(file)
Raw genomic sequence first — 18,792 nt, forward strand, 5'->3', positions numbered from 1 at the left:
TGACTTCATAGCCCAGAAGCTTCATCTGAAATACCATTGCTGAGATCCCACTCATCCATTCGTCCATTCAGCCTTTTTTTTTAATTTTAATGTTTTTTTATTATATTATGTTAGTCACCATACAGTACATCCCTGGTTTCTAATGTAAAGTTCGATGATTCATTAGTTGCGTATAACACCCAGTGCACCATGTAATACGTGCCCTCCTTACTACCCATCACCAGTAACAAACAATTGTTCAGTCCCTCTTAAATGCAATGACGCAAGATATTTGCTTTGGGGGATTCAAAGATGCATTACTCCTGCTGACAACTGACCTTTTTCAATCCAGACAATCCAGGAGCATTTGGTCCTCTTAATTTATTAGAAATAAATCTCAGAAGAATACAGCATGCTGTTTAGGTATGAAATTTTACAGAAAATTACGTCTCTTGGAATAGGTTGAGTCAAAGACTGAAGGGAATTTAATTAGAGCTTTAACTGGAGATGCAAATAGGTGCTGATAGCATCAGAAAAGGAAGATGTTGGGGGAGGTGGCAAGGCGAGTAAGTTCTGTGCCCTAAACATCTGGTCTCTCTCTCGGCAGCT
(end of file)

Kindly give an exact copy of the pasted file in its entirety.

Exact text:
Raw genomic sequence first — 18,792 nt, forward strand, 5'->3', positions numbered from 1 at the left:
TGACTTCATAGCCCAGAAGCTTCATCTGAAATACCATTGCTGAGATCCCACTCATCCATTCGTCCATTCAGCCTTTTTTTTTAATTTTAATGTTTTTTTATTATATTATGTTAGTCACCATACAGTACATCCCTGGTTTCTAATGTAAAGTTCGATGATTCATTAGTTGCGTATAACACCCAGTGCACCATGTAATACGTGCCCTCCTTACTACCCATCACCAGTAACAAACAATTGTTCAGTCCCTCTTAAATGCAATGACGCAAGATATTTGCTTTGGGGGATTCAAAGATGCATTACTCCTGCTGACAACTGACCTTTTTCAATCCAGACAATCCAGGAGCATTTGGTCCTCTTAATTTATTAGAAATAAATCTCAGAAGAATACAGCATGCTGTTTAGGTATGAAATTTTACAGAAAATTACGTCTCTTGGAATAGGTTGAGTCAAAGACTGAAGGGAATTTAATTAGAGCTTTAACTGGAGATGCAAATAGGTGCTGATAGCATCAGAAAAGGAAGATGTTGGGGGAGGTGGCAAGGCGAGTAAGTTCTGTGCCCTAAACATCTGGTCTCTCTCTCGGCAGCT